The answer can be found in a political economy model of voting (Masciandaro and Passarelli 2014). In the model, banking bailouts and central bank independence are determined by majority voting, and both bank failures and inflation are socially costly. Two results emerge:
- There will be a socially optimal level of both bailouts and central bank independence.
- However, the optimal outcomes will rarely be adopted, if voters’ preferences over pursuing monetary and financial stability are heterogeneous.
The political distortions on central bank independence will depend on voters’ financial portfolios. Some voters, being essentially bank shareholders, are biased towards financial stability – they care a lot about the design of bailouts and their financing, but are relatively unconcerned by the inflation risk due to monetisation. Their optimal degree of central bank independence will be low. At the opposite end of the spectrum, voters who are essentially bondholders will be biased towards monetary stability, preferring a high level of central bank independence. The portfolio composition of the voters will determine how the actual degree of central bank independence will differ from the optimum.
The policy implications of the analysis are twofold:
- First, changing central banks’ involvement in supervision can affect central bank independence via both the inflationary and financial distributional effects of bank bailout financing.
Therefore, the greater the confusion and opaqueness between the ECB’s role as monetary authority and its involvement in banking supervision and resolution, the more its independence will be at risk. The design of the ECB as banking supervisor is addressing the issue, splitting the governing bodies of the two different policies. But at the moment features and details of both the Single Supervisory Mechanism and the resolution rules are in a state of flux, and consequently risks for the stability of the central bank regime are present and relevant.
- Second, as a consequence, central bank independence will depend on citizens’ portfolios – heterogeneity, volatility, and shocks in the distribution of income and wealth will trigger demands for reforms that alter the degree of central bank independence.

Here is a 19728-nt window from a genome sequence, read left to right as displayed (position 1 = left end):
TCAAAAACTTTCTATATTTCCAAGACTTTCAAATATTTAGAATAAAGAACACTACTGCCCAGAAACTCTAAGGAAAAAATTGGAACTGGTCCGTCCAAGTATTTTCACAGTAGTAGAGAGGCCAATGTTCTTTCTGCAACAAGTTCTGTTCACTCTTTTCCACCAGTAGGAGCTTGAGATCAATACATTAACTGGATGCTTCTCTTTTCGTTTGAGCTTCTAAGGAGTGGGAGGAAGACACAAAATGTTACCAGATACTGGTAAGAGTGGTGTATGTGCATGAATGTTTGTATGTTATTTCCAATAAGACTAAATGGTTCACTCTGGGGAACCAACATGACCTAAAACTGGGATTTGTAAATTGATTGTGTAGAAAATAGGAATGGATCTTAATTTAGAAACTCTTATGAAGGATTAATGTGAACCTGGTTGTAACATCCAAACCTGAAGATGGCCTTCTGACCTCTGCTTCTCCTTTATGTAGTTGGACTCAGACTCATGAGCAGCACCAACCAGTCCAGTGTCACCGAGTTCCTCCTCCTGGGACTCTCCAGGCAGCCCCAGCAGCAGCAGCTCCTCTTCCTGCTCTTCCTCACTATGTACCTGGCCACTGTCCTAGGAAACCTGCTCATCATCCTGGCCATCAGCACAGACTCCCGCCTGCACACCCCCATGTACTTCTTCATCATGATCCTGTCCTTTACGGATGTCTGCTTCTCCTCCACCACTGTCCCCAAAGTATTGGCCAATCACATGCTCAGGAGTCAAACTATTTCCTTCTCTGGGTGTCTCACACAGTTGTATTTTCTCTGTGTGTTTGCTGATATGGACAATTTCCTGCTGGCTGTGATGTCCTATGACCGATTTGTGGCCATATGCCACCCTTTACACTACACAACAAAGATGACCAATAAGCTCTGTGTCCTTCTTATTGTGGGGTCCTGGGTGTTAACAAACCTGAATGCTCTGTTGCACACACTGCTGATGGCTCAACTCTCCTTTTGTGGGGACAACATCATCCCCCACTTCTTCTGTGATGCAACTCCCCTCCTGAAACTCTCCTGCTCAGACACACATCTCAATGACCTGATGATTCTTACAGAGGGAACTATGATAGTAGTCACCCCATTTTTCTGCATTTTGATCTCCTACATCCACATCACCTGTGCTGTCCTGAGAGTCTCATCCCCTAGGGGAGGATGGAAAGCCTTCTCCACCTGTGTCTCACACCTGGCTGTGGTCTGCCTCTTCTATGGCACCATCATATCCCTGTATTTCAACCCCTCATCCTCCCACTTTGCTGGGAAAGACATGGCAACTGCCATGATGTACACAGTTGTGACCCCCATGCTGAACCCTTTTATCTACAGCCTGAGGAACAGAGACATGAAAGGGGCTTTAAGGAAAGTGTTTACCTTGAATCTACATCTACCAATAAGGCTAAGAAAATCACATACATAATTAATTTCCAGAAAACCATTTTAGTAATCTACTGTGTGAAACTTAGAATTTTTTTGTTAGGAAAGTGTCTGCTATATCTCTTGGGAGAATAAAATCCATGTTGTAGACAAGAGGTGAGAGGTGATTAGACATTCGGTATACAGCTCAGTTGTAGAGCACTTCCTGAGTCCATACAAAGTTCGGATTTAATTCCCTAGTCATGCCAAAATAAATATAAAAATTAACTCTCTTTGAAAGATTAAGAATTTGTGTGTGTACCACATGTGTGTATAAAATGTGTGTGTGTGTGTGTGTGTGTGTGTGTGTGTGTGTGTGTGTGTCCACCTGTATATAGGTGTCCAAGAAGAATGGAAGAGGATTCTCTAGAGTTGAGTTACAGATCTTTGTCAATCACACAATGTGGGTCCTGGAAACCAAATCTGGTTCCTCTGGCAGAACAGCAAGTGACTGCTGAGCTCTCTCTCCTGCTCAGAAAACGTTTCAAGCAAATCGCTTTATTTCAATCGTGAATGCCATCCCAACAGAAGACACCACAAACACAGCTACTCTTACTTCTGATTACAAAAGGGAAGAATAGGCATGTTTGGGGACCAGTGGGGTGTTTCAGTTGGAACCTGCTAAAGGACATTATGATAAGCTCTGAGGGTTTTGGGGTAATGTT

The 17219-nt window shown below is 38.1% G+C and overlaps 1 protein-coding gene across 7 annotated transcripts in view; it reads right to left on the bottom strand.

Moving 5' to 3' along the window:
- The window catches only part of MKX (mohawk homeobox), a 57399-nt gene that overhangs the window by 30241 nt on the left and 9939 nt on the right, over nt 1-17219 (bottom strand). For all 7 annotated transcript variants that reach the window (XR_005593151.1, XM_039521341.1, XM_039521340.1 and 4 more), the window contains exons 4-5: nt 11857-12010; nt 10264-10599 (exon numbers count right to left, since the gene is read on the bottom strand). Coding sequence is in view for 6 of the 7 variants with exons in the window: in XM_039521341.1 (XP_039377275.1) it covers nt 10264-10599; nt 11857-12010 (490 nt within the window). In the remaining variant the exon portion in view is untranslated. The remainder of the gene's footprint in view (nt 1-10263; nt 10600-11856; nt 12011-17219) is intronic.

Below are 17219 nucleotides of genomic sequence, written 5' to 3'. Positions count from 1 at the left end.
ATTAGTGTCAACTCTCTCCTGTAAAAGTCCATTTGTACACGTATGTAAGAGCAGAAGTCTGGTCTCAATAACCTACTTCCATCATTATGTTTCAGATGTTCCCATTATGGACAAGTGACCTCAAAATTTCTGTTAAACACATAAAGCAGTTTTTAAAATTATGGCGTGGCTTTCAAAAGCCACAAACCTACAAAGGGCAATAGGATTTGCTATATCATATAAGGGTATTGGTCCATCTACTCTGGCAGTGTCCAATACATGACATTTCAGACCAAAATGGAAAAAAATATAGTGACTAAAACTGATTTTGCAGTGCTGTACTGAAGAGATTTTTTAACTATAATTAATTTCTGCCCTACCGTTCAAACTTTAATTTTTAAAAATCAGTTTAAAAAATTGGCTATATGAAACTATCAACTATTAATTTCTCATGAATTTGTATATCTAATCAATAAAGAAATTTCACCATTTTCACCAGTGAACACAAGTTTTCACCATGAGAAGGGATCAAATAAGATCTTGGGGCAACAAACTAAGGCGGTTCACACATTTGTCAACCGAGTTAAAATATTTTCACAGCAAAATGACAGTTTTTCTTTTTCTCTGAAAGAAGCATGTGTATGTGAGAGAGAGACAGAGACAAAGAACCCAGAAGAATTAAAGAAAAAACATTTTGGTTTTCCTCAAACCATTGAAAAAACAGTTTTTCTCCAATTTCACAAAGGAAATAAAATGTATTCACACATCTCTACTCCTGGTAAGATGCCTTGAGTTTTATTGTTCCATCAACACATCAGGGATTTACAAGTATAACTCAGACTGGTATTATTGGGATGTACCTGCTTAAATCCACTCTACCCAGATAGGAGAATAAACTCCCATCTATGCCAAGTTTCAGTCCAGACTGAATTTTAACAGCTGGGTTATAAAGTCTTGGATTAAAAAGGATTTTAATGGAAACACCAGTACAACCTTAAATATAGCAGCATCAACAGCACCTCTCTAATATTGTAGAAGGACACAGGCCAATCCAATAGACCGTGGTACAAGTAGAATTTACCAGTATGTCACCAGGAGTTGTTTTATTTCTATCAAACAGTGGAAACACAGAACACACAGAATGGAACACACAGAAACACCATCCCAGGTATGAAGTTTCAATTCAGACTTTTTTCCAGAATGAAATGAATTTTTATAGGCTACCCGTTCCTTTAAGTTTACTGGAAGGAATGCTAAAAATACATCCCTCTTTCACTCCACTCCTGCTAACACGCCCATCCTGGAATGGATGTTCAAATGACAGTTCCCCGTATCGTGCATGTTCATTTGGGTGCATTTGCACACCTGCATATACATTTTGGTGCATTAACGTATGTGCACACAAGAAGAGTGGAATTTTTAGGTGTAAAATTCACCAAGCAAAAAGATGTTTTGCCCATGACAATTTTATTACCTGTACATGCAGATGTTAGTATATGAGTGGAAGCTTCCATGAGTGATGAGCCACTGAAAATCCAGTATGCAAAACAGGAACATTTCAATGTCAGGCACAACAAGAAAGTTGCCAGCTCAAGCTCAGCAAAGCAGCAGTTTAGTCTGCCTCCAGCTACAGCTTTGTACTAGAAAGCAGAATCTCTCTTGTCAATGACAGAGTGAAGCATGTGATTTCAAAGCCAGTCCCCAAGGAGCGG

In other words, the more the central bank is involved in supervision, the more the stability of its independence will depend on how its choices affect the distribution of income and wealth through two channels – nominal and financial effects. This conclusion is particularly relevant when the main central banks in the advanced countries – the ECB, the Federal Reserve, and the Bank of England – are likely to become more involved in supervision.
•Cukierman, A (2013), “Monetary Policy and Institutions before, during and after the Global Financial Crisis”, Journal of Financial Stability 9(3), pp. 373–384.
•Masciandaro, D and S Ejffinger (eds) (2014), Modern Monetary Policy and Central Bank Governance, Cheltenham: Edward Elgar.
•Masciandaro, D and F Passarelli (2014), “Banking Bailouts and Distributive Monetary Policy: Voting on Central Bank Independence”, Paolo Baffi Centre Working Paper, Bocconi University.
•Masciandaro D and M Quintyn (2009), “Reforming Financial Supervision and the Role of the Central Banks: A Review of Global Trends, Causes and Effects (1998–2008)”, CEPR Policy Insight No. 30.
•Panetta F, T Faeh, G Grande, C Ho, M King, A Levy, F M Signoretti, M Taboga and A Zaghini (2009), “An Assessment of Financial Sector Rescue Programmes”, BIS Papers No. 48.
•Posen, A (1995), “Declarations are not Enough: Financial Sectors Sources of Central Bank Independence”, in B Bernanke and J Rotemberg (eds.), NBER Macroeconomics Annual, 1995, Cambridge MA: MIT Press.
•Reichlin L and Baldwin R (2013), Is Inflation Targeting Dead? Central Banking After the Crisis, London: CEPR.
•Taylor J B (2013), “The Effectiveness of Central Bank Independence Versus Policy Rules”, mimeo.
•Reis R (2013), “Central Bank Design”, NBER Working Paper No. 19187.